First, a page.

You come to work because you love what you do, and you have a passion for the organization and people. There is no need to push people to work, only direct and plan. The effort level is beyond that of normal companies. I have worked with engineers into the wee small hours trying to fix equipment and processes, and then sharing a morning coffee with them only after a few hours sleep.


Work hard - play hard, you learn that life is to be enjoyed, whether you are putting together a 5 year plan or wind surfing of the coast of Madagascar , you spend more that 60hrs a week at work, you need to be able to enjoy the work and help others to as well.


I have travelled a lot with the different companies I have worked for and the buzz from stepping off a plane in a foreign country to meet people you have never met before is great. The experiences I have had are life changing , from a Chinese new year party as the guest of honour, playing guitar to 12,000 employees at there factory in Shenzhen, to nearly killing a cop in an unmarked care in the deepest darkest Ohio. I love making deals in these places; you are bring work to others and getting a good deal for your company.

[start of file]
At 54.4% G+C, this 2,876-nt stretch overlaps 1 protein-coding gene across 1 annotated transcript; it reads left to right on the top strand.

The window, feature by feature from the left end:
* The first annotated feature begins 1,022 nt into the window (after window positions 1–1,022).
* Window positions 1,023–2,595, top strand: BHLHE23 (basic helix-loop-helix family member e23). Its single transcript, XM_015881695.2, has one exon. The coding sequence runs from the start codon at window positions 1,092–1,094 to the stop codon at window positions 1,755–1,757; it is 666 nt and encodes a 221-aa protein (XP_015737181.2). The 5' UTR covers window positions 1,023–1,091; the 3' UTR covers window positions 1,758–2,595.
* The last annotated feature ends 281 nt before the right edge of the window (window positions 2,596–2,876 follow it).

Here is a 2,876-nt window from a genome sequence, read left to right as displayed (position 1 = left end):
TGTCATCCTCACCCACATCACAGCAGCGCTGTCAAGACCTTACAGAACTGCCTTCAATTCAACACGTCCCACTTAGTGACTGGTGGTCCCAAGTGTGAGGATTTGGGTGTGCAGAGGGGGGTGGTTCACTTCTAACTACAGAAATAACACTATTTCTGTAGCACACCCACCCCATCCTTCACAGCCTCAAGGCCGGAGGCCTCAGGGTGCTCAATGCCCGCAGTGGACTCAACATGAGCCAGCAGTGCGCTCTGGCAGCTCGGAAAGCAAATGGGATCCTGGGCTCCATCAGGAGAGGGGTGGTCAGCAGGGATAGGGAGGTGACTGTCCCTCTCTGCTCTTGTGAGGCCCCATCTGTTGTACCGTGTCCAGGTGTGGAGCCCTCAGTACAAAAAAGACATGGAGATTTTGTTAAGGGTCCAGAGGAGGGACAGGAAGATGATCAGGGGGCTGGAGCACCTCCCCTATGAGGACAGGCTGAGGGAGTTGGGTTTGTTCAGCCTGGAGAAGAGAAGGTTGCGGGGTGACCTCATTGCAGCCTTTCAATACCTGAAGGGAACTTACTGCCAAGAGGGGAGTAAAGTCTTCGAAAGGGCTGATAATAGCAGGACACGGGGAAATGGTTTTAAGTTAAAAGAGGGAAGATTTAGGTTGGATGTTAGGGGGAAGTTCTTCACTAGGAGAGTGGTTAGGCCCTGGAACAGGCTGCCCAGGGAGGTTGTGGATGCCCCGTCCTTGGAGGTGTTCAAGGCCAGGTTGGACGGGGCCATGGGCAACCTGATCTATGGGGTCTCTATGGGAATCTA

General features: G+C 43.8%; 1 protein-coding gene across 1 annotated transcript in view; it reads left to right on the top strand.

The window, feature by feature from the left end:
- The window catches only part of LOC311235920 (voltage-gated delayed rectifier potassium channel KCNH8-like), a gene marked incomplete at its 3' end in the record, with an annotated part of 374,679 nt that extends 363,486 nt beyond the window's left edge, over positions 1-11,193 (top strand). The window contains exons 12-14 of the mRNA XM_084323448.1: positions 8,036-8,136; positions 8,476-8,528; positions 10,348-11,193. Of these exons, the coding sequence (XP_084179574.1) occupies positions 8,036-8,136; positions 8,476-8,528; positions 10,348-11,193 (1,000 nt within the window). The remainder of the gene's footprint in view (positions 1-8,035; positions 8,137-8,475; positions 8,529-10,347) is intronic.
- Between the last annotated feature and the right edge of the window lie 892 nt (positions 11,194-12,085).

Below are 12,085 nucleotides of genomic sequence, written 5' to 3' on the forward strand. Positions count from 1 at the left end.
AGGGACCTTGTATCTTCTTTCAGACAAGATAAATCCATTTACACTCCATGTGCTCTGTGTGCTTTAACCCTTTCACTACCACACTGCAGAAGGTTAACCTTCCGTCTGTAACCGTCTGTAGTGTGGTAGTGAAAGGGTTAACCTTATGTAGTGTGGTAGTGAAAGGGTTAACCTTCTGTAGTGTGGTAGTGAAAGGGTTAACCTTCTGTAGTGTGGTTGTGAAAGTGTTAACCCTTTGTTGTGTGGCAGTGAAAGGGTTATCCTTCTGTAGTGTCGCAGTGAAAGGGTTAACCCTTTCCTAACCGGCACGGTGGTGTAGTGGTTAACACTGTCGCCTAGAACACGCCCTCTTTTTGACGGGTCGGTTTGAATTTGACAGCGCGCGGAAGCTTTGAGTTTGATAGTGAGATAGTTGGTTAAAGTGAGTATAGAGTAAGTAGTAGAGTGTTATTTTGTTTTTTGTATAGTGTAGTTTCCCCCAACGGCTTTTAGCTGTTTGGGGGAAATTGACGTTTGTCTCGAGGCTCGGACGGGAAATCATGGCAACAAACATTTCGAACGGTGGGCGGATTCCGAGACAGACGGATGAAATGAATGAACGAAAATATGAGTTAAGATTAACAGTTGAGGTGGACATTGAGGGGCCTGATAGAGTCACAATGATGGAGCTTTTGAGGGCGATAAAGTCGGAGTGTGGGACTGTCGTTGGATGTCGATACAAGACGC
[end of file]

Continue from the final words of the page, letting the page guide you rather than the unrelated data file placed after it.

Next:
So these are some of my personal reasons for working in early stage, emerging organizations. I read a book on the history of Attila the Hun, and how he selected his warriors to fight battles for him, he never sent a warrior to do something he would not have done himself, and he showed the warriors that they were doing something that had real value, if he would have done it then it was worth something. I am the same I had 30,000 days to play with and I have maybe 15,000 left if God is kind to me, I do not want to waste them on something that is not going to add value to me and humanity.



Friday, September 15, 2006

What is leadership..and why is it important